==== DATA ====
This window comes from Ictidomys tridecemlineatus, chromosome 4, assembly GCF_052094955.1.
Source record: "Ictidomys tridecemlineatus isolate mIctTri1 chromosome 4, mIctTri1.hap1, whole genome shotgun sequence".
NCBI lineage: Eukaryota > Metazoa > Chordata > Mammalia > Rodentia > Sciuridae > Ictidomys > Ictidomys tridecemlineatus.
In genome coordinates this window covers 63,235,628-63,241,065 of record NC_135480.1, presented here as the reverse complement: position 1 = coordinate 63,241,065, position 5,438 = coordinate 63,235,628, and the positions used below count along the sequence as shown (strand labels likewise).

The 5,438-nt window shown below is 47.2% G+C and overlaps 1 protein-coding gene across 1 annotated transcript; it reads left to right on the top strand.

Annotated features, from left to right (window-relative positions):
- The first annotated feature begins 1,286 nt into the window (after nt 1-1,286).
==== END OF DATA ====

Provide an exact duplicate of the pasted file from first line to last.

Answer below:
This window comes from Ictidomys tridecemlineatus, chromosome 4, assembly GCF_052094955.1.
Source record: "Ictidomys tridecemlineatus isolate mIctTri1 chromosome 4, mIctTri1.hap1, whole genome shotgun sequence".
NCBI lineage: Eukaryota > Metazoa > Chordata > Mammalia > Rodentia > Sciuridae > Ictidomys > Ictidomys tridecemlineatus.
In genome coordinates this window covers 63,235,628-63,241,065 of record NC_135480.1, presented here as the reverse complement: position 1 = coordinate 63,241,065, position 5,438 = coordinate 63,235,628, and the positions used below count along the sequence as shown (strand labels likewise).

The 5,438-nt window shown below is 47.2% G+C and overlaps 1 protein-coding gene across 1 annotated transcript; it reads left to right on the top strand.

Annotated features, from left to right (window-relative positions):
- The first annotated feature begins 1,286 nt into the window (after nt 1-1,286).